Tuesday, May 17, 2011

Pain-proof Men in Freefall Magazine

Here is a snippet of the review in Freefall (21.1):

"The title poem, 'Pain-proof Men,' which is in part about the fakir who gives both the poem and the book its title (the title is a literal translation of the word fakir), provides the book with both a mantra and a solid pun; 'In here,' notes one speaker, 'you'll find no fakers!' (70) True to this line, Pain-proof Men is for the most part a very earnest, observational book about the intermingling of the other-worldly and the everyday."

Saturday, May 14, 2011

Mayworks Poetry Festival

 Kate Braid reading from her poetry collection, Turning Left to the Ladies, May 11th at the Mayworks Poetry Festival of the Working Arts in Nanaimo, British Columbia.

Thursday, May 12, 2011

Reprint: In Defence of Poesy

This article first appeared on the blog That Shakespearean Rag. The link is http://www.stevenwbeattie.com/?p=2494

Elisabeth Harvor is a poet and novelist. Her most recent book of poetry is An Open Door to the Landscape. Below, she shares with TSR some sense impressions about poetry, poetic imagery, and poetry’s lifeblood.

Words on an Abandoned Church, Feral Roses, a Bird Stepping out of a Limousine, and Troubled Eyes

In the liner notes for 1975′s The Best of Leonard Cohen, an album that includes his classic song “Famous Blue Raincoat,” Cohen says that the raincoat actually belonged to him, not to someone else. (And not, as we’ve always suspected, to his brother, his killer.)
I had a good raincoat then, a Burberry I got in London in 1959. Elizabeth thought I looked like a spider in it. That was probably why she wouldn’t go to Greece with me. It hung more heroically when I took out the lining, and achieved glory when the  frayed sleeves were repaired with a little leather. Things were clear. I knew  how to dress in those days. It was stolen from Marianne’s loft in New York sometime during the early seventies. I wasn’t wearing it very much toward the end.
The above quote is itself poetry, intimate and declarative and revelatory in an offhand sort of way. When I got into the habit of bringing a tape of “Famous Blue Raincoat” to the poetry workshops I used to lead at York University in the late 1980s and at Concordia University in the 1990s, I wanted my students to particularly listen for the pause between the socially grateful “thanks, for the trouble you took …” and the stunning free fall to the inspired surprise of “from her eyes.” (The lines in their entirety read: “Yes, and thanks, for the trouble you took from her eyes / I thought it was there for good so I never tried.”)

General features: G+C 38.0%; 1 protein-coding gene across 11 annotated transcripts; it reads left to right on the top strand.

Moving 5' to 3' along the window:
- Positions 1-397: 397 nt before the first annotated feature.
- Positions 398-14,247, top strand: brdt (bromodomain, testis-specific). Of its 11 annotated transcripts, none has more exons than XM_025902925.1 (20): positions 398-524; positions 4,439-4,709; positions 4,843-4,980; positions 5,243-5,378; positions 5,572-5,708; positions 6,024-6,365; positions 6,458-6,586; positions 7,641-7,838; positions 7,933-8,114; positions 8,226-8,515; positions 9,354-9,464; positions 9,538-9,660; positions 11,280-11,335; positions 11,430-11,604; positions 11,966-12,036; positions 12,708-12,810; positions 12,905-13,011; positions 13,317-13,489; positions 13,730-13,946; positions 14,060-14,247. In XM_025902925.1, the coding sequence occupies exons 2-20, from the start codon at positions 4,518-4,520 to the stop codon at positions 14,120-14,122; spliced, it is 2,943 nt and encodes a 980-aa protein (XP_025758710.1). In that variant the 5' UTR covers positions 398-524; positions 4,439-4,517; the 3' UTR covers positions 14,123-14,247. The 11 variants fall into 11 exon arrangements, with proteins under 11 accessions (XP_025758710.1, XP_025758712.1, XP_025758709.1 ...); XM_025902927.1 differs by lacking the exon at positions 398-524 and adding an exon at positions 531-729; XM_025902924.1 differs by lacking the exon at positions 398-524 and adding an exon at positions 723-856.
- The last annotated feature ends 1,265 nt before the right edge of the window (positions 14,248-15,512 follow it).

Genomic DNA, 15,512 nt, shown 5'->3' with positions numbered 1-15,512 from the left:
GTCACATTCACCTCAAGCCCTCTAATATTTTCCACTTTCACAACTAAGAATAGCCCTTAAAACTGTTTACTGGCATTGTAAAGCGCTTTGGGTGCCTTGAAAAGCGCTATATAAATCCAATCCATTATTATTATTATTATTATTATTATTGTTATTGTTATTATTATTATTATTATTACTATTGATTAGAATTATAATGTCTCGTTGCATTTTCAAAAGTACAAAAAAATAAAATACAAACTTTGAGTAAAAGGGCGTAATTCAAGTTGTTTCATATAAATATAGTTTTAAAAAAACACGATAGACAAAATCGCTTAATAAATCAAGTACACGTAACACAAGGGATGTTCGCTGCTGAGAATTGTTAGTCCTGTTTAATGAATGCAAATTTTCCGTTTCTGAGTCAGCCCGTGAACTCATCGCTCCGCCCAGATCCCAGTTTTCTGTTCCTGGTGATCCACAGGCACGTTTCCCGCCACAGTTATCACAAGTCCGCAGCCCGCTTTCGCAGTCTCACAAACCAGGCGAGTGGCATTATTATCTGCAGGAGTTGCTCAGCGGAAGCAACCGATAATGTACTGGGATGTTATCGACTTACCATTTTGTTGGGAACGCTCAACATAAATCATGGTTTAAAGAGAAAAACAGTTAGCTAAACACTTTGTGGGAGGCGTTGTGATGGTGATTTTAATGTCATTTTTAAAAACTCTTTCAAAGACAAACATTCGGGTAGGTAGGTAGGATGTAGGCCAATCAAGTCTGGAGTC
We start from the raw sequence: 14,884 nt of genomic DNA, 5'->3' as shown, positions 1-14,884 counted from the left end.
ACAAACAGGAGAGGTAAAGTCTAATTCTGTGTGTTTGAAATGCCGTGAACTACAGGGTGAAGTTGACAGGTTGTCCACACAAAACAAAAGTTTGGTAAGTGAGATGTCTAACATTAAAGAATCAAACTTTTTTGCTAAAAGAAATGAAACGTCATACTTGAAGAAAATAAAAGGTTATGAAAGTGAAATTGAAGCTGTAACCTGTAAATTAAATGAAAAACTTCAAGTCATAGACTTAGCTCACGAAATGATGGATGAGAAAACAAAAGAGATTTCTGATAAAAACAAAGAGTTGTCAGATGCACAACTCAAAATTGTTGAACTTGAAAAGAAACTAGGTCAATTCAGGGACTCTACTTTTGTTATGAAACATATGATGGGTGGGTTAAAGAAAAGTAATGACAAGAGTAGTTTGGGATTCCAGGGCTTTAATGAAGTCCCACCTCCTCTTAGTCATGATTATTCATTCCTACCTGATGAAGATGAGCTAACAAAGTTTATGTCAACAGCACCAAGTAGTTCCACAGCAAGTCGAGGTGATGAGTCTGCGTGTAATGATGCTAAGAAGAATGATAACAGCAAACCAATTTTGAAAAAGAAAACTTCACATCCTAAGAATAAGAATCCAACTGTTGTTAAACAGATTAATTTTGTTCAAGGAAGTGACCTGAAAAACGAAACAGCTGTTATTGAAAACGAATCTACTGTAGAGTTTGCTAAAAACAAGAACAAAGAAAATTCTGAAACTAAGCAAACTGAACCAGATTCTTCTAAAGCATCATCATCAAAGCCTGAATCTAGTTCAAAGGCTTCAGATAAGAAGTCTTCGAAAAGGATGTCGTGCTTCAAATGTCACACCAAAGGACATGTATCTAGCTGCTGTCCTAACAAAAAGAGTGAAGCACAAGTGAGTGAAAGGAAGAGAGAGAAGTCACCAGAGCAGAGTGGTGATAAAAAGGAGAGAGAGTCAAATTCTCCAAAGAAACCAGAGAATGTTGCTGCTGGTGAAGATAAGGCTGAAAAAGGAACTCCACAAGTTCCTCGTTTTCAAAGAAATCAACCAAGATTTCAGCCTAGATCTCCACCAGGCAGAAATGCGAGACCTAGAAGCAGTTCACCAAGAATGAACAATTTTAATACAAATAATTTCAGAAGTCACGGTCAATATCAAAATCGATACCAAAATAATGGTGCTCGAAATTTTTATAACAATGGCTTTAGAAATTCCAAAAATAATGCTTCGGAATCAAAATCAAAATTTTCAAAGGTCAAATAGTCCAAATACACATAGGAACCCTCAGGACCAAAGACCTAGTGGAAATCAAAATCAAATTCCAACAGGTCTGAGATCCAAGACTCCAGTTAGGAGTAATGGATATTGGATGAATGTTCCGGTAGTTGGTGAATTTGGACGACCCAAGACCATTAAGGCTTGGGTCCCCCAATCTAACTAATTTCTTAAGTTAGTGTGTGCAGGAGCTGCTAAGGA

Much later, the swerve of the thrillingly anthropomorhpic poem about a heron walking out of a river through the tall river grasses appeared on a Guardian U.K. website: “Long-legged, she steps out of her limousine of weeds.” I’ve long since lost the name of the writer, and if anyone can supply it, I would be extremely grateful to know it.

Then there’s the opening of Plath’s great “Morning Song”: “One cry, and I stumble from bed, cow-heavy and  floral.”

And a finally, in the most recent issue of Fiddlehead, a poem by Bruce Taylor called “Left  Behind,” which contains the following lyrical but ominous evocation of  an abandoned church in deep country, “There it stood, at the far end of our  road / in a damp and bosomy luxuriance / of lilacs and feral roses.”

Jolts, swerves, contradictions, anthropomorphisms, riffs on illogic … These – for  me – are the lifeblood of poetry.

Sunday, May 8, 2011

Speaking Volumes and Hatchets

Ariel Gordon taking aim Lizzie Borden style. The hatchet throwing contest took place at Prairie Fire's Speaking Volumes benefit at historic Fort Gibraltar. Not every poet can say that hatchet throwing is part of a reading, at least not in the literal sense.

Sunday, May 1, 2011

Reading in B.C.

The Malahat Review will launch its Spring issue (#174) soon:

Tuesday, May 3rd
7:00 - 9:30 p.m.
UVic Fine Arts Building
(readings in room 103)

There will be readings by Open Season Award winners Cynthia Woodman Kerkham (poetry) and Philip Huynh (fiction), as well as Patrick Friesen, Barbara Stewart, Iain Higgins, and Rhonda Batchelor (reading Michael Larson).

Friends of The Malahat, please come and enter your names in our draw for one of two prizes: a one year subscription to Arc Poetry magazine, or a book from the Overleaf Cafe-Bookshop.

On Monday, May 2nd, tune in to CFUV 101.9 FM from 1:00 - 2:00 p.m. to hear Cynthia Woodman Kerkham and Patrick Friesen talk about their writing on Wild Orphans. Cynthia's first poetry collection, Good Holding Ground, has now been released and is available for purchase.